My concerns with the movie are its lack of empowering and passionate moments. Though the viewer feels the connection of the students to Keith, we are awaiting an emotional or action pact moment to hit us with excitement and illusion. This unfortunately was not the case in The Rewrite as the film was by no means dull however lacked the cutting edge which many of Hugh Grant’s previous blockbuster’s has featured. The killer moments in Four Weddings & a Funeral, Mickey Blue Eyes, Notting Hill and many other of his films are defined by,. His previous movies were filled with scenes which captured the attention of the viewer in some way. There dialogue and connections made these films live long in the memory of British and American film lovers. The Rewrite was lacking a big conclusion to the events, I felt the film was very relaxing however could have incorporated more drama and strong emotions to live up to Hugh Grant’s previous roles. Also I feel when watching the film, the audience will be selective as humor is witty and mature which may not grasp many Comedy Fans looking for their fix of laugh out loud moments. As many of Hugh’s previous films have had moments of embarrassment and adventure, his latest role has more chuckles than laughter. As I enjoyed the film I think long term the Rewrite will struggle to compete with the classics of its genre, the educational twist is inspiring and developmental to one’s imagination, and however the younger audience may overlook this. When Keith and Karen are casually dating, the concept of a student teacher relationship was extremely overlooked and certainly lacked any sign of danger and excitement. As the film is classed as a Rom Com there was a strong lack of power and passion between the couple. As the film moved on and Holly and Keith begin to attract, this is left without closure and a lot of viewer’s will certainly feel let down and disappointed that this didn’t materialize on the film.

Despite this I do extremely admire Mark Lawrence for swerving past the usual clichés of a romantic comedy movie and there was much for the viewer to imagine and conclude on their own in the plot of The Rewrite. The ending was left with Keith and Holly still holding down their friendship as they both guided and advised each other during the course of the film. As the film progresses we see Keith warm to his students and open up to Holly more as we see the forefront of a character developing even further in life, seeing his British humor coincide with American culture, the viewer can relate and feel they are learning more about screenplay when watching this film as many creative and emotional messages are projected onto the film, as Keith teaches he advises his students on their scripts and details to Karen her repeated desire for a mature gentlemen is due to the lack of a father figure in her life. This is an interesting analogy which projects a real life message onto the viewer and the cast.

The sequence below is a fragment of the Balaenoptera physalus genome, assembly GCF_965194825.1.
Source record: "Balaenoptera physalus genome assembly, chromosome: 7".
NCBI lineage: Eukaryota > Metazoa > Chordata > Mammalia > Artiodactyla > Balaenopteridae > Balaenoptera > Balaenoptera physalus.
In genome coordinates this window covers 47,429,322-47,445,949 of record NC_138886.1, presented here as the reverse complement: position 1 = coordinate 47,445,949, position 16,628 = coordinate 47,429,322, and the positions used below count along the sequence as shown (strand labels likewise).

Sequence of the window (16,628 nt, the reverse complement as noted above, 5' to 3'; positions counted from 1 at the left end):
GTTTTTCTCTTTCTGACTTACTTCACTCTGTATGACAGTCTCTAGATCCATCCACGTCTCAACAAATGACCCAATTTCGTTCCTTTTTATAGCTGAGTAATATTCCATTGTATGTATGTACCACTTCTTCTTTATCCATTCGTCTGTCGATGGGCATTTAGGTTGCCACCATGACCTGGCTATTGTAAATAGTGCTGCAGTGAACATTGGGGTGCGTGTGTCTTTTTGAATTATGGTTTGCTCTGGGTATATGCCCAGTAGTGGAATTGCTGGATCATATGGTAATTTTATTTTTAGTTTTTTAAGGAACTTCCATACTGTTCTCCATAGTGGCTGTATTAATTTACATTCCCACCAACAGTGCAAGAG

Overall I would extremely recommend The Rewrite to buy or Rent as this movie is an easy watch, relaxing film which educated the viewer as I felt empowered in the plot and cast of the film. The storyline does lack a defining moment however the heartfelt efforts of the cast shine through as we feel very apart of the action in every scene. Not only does Hugh Grant use humor and whit in portraying the character, he relates with the students and can grasp the thoughts and emotions of each character perfectly.

Not a classic but a good film none the less


Andrew Knight – Guest Reviewer

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2 comments on “The Rewrite (2014) – Review
  1. Linda Buchan says:

    Delighted to read another guest review
    Thank you Andrew
    Think I will get the DVD

  2. Calvin says:

    thank you for you’re review Andrew

    it’s a very well written review

    i’m gonna go out and buy the movie so I can comment further